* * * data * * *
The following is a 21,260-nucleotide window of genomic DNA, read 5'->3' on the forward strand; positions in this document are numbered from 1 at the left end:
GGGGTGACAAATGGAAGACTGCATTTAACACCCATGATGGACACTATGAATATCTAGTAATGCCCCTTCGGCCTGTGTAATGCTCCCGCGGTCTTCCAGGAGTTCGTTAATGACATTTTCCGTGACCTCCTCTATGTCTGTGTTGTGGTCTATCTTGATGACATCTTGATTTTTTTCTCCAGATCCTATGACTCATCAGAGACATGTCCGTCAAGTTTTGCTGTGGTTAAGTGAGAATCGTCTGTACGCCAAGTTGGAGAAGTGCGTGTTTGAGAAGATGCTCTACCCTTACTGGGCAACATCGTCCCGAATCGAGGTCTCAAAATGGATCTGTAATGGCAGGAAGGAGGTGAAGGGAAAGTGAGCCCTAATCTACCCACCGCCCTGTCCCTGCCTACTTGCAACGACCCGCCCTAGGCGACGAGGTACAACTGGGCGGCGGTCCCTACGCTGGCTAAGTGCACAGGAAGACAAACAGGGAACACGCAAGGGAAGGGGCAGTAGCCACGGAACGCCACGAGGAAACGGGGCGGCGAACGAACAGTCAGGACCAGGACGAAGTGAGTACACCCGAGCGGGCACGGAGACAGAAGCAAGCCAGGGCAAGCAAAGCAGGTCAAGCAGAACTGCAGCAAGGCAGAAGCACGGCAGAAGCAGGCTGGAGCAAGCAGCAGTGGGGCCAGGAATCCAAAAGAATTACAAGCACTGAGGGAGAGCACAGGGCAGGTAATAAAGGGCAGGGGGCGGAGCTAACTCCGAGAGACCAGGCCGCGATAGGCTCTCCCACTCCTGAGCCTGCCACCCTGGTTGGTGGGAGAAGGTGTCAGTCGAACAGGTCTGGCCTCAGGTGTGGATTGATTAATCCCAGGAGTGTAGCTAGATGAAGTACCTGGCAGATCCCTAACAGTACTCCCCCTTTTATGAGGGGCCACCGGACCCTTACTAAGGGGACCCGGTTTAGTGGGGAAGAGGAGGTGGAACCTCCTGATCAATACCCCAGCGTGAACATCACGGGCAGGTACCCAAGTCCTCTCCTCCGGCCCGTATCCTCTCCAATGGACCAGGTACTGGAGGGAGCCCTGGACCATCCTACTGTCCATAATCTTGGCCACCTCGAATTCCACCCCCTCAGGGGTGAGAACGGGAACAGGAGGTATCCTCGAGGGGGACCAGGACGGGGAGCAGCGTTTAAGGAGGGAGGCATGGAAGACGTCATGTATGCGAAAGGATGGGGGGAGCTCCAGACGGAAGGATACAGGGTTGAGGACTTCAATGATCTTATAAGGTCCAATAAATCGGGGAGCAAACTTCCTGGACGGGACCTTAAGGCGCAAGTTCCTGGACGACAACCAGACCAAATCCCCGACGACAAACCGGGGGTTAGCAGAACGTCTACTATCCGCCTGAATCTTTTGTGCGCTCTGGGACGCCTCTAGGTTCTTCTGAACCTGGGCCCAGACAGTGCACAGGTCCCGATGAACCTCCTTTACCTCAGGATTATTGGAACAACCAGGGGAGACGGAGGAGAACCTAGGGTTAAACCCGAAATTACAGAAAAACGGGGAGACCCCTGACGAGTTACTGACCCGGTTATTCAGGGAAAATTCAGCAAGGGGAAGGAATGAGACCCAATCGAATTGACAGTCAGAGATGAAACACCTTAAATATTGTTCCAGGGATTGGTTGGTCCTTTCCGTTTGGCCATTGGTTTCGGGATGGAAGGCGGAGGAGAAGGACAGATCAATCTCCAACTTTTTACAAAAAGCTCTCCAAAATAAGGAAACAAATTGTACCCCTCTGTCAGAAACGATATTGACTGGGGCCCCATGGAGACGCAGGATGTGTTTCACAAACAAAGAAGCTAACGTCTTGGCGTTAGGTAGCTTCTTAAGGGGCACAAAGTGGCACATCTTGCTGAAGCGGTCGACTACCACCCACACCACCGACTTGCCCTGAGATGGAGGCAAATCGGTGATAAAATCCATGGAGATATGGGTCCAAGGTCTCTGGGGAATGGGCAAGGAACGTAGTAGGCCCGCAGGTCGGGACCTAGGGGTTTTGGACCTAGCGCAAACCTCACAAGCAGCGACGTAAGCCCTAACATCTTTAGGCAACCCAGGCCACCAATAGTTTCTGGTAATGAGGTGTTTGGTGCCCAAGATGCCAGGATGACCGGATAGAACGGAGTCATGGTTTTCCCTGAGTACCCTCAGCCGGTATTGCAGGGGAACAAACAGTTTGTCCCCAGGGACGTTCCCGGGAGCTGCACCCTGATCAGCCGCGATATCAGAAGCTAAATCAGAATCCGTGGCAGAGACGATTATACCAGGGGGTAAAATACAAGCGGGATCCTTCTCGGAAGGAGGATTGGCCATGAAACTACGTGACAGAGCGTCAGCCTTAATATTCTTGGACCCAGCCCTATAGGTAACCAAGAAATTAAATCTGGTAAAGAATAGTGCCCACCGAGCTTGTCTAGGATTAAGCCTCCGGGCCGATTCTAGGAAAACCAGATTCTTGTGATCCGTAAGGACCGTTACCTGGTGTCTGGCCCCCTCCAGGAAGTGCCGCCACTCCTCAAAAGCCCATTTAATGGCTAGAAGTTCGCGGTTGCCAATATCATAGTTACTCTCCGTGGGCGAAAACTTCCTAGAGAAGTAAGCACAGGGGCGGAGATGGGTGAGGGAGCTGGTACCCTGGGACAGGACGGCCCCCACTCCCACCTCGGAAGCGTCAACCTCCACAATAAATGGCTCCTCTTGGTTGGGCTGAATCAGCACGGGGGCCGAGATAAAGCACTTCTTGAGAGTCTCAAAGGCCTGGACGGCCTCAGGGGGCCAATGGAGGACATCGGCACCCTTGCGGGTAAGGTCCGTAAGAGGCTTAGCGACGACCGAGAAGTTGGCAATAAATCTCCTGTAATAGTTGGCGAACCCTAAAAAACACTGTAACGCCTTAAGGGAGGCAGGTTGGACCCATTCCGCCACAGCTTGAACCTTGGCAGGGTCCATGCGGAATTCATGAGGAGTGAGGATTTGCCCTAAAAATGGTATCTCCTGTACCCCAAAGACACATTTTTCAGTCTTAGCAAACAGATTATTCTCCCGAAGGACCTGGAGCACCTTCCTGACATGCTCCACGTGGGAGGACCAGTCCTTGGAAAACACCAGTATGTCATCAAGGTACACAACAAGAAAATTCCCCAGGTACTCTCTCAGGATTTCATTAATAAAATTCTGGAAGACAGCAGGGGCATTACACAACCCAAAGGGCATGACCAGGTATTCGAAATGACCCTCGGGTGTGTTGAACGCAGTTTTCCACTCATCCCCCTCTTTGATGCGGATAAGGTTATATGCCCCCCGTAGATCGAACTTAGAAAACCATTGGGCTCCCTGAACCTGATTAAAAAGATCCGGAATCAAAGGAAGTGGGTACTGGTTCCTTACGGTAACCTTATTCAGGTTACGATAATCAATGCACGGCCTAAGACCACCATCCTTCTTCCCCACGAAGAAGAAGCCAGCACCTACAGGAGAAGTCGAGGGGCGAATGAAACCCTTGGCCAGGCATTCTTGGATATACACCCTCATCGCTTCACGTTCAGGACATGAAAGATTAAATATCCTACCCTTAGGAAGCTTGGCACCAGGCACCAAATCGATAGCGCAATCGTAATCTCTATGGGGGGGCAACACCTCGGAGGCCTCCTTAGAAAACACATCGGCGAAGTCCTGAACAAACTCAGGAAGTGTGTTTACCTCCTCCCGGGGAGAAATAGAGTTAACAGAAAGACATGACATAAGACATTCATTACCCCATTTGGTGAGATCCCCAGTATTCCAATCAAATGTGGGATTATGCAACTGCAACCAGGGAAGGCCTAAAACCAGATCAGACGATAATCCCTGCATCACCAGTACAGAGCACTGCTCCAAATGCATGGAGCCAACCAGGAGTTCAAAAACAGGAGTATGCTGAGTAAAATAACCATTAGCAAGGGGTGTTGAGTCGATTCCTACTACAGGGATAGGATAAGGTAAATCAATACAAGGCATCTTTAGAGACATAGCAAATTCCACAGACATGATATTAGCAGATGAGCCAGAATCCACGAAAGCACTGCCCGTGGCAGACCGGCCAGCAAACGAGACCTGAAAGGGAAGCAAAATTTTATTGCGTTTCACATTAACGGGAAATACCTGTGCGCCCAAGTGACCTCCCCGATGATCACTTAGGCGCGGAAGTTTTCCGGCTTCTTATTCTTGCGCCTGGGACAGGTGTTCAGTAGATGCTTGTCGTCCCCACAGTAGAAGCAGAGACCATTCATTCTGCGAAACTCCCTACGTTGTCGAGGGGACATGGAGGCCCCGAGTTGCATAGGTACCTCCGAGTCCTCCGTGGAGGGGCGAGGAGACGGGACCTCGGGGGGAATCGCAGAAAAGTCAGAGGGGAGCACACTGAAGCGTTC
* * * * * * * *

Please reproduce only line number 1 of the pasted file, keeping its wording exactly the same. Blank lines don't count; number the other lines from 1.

The following is a 21,260-nucleotide window of genomic DNA, read 5'->3' on the forward strand; positions in this document are numbered from 1 at the left end: